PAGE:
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Tale of dry Nairobi taps: Water has no enemy but it has owners

By Oyunga Pala | Monday, Jan 9th 2017 at 08:45
Nairobi houses are not designed to handle water shortages very well

My favourite Fela Kuti song is, “Water, No Get Enemy”. There is a hypnotic saxophone that awakens dead nerves carrying through the number. It is from the album “Expensive shit”. In Nairobi, water has enemies and owners. I was thinking about expensive water bottles littering the road sides as I rolled back into the city from the December manenos, to be confronted by the disturbing news of an imminent water shortage.

I only get the city supply once a week, so this was not good news. News reports warned; Nairobi to face dry months ahead. Panic!

I located the water rationing schedule from Nairobi Water and Sewerage Company. My area was scheduled for water supply over a duration of 24 hours on the weekend. The day had changed but the rations held steady. I could not complain. They are several places in Nairobi that do not get running water in weeks.

I live in a decent section of town with a personal storage tank that holds over a 1000 litres. I enjoy good water pressure. The only little discomfort I can report is a screeching electric water pump that causes a racket whenever the overhead tank is running on empty. I do not react as harshly to water rationing as I do to power rationing, unscheduled black outs and slow internet speeds. Those are scarce resources.

Water can be bought in hard cash from a vendor a phone call away. Every sensible Nairobi family man is now forced to be present when the water starts trickling from the direct city line at 2 in the night.

Present enough to rouse the brood into action filling up any container that holds water. Water scarcity is a normal feature in Nairobi as potholes and thieving politicians. When the rains fail and the Ndaikini dam water levels drop, I try not to be a sitting duck.

Like most Nairobians, I have begrudgingly embraced my reality and become astute at water sourcing. My back up systems can hold ground for a single week. Some days, the water supply in storage runs out and I am forced to make a call to the “Maji safi’ people.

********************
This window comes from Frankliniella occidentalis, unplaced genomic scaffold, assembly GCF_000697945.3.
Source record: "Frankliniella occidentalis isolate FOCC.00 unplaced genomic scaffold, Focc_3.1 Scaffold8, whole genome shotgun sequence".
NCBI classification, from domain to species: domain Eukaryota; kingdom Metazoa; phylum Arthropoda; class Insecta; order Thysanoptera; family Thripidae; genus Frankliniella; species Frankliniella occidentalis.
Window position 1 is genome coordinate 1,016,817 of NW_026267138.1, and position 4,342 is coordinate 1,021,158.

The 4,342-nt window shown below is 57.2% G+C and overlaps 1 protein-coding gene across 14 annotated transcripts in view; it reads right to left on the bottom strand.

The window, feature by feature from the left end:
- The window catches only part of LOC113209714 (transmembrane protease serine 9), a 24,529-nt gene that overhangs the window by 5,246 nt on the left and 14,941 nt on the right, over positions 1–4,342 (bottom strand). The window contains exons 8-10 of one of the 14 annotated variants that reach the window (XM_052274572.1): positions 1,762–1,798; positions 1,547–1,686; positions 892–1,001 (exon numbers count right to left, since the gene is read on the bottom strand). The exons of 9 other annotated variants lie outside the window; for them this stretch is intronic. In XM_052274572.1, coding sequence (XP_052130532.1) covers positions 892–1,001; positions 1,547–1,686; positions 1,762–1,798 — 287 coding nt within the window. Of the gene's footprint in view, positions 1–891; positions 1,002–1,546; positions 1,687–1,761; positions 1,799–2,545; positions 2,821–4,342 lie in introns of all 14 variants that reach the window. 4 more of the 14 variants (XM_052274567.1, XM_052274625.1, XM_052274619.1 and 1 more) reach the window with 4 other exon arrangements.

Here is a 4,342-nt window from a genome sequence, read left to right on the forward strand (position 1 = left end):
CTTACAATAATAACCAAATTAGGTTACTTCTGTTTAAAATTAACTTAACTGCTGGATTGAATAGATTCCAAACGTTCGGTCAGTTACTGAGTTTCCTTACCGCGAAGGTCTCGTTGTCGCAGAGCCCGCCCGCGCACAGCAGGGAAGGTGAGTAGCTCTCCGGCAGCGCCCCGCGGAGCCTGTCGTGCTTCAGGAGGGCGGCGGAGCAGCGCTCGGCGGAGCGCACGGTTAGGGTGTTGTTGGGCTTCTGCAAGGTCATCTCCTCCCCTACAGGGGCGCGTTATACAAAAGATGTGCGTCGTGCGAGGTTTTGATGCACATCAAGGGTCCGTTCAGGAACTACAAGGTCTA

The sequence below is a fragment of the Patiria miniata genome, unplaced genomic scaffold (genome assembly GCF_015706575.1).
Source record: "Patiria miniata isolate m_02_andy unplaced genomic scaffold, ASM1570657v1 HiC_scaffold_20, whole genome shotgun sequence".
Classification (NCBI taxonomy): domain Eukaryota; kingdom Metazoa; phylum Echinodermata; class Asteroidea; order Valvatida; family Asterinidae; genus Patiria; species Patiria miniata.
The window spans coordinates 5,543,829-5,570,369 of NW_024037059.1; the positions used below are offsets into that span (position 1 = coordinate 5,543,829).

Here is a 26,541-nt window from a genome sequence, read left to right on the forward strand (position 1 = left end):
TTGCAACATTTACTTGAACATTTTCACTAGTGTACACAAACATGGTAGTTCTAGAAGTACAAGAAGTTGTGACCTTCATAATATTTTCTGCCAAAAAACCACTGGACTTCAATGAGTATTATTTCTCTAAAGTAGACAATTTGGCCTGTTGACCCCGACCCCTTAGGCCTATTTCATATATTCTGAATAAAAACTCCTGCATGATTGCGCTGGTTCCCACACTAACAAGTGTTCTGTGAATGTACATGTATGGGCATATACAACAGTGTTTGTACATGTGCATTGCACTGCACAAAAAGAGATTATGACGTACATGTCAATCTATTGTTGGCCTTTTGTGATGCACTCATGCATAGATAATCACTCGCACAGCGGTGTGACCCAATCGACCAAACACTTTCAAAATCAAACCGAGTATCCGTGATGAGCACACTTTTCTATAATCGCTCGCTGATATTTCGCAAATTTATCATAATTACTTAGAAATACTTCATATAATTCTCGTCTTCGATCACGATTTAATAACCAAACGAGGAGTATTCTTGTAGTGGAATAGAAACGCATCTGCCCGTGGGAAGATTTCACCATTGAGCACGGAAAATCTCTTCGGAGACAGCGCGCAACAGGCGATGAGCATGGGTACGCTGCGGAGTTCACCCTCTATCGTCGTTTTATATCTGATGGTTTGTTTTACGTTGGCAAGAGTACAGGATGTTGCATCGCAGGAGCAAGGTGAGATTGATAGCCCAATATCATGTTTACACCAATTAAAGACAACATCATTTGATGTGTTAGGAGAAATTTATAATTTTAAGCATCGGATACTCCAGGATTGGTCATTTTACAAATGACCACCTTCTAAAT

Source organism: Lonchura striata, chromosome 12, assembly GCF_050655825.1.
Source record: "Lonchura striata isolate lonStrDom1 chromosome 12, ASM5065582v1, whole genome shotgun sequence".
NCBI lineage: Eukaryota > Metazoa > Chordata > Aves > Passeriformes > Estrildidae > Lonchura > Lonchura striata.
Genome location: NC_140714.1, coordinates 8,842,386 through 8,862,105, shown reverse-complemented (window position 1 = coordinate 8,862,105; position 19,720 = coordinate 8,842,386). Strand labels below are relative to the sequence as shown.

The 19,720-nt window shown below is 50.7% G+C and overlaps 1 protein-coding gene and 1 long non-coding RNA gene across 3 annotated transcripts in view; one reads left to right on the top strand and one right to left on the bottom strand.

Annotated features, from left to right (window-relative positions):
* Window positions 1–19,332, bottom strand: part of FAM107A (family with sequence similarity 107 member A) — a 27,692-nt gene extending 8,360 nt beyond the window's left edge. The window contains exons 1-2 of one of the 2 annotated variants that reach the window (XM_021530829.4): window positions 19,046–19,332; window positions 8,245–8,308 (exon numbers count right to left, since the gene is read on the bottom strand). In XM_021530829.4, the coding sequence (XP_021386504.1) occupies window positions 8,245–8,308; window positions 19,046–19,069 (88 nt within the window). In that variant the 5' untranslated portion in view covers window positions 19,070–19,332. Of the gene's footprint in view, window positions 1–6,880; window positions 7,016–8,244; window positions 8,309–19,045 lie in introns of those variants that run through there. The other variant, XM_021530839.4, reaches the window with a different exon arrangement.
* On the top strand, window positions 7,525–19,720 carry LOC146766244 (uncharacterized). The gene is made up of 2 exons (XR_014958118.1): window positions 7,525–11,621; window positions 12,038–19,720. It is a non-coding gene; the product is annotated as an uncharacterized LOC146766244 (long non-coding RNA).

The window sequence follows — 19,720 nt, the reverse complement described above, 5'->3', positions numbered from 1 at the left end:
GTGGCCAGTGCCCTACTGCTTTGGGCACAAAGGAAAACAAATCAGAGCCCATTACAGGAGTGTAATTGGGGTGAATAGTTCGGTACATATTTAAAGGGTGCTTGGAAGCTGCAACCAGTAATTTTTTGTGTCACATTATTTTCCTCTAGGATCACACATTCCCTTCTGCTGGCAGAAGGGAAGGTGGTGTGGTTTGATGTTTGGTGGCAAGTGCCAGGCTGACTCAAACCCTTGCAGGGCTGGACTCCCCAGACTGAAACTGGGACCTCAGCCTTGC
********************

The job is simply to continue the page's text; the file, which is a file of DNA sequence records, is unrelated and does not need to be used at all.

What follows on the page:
They arrive promptly with a water browser and a take-it-or-leave-it offer before a drop can touch my empty storage tank. I have no way of testing the source of their water. But, it is not a pressing concern, when you have not had water for two days.

Glass of water

Nairobi houses are not designed to handle water shortages very well. Sometimes, the caretaker cum groundsman and security detail, tries to pair me up with a seedy neighbour I hardly ever talk to, because the water vendor refuses to burn fuel just to fill a single storage tank with a limited capacity.

I have talked to my landlord about building a larger storage tank and he would not give me a straight answer. He claims that the money that I paid him is barely enough to get his family through the month and here I am whinging on about the size of the storage tank.

I have morphed into a domestic water conservationist. I do not flush after a single short call. That is the kind of wastage that only a swimming pool attendant can afford. Most people do not realize that a quarter of all the clean water that enters our homes is washed down the drain whilst innocently flushing toilets. Old toilets use about 13 litres of water per single flush. The wasted water could be irrigating a farm.

I take efficient showers. I am thinking of buying a shower timer that calculates the time spent under the showerhead. I constantly monitor the water levels in my tank.

Outdoors, I get easily irritated when I get asked “still or sparkling”. I am not one of those uppity types who no longer drink tap water, if it does come wrapped in plastic and flaunting its mineral qualities. I think bottled water is overrated and overpriced.

A glass of water was a basic courtesy before the introduction of bottled water and the commercialization and privatisation of water services. Bottled water is a billion shilling industry. Kenya is in desperate need of a water conservation culture and lot of common sense.

Clean water is the world’s most precious resource and what do we do with it? We horde and waste it. Nairobi’s city water supply, and public services such as healthcare, education, and security have progressively deteriorated and become heavily privatized. Access to clean drinking water and sanitation are basic human rights but for most people in this city, the right to clean water is a privilege that is about to cost more.

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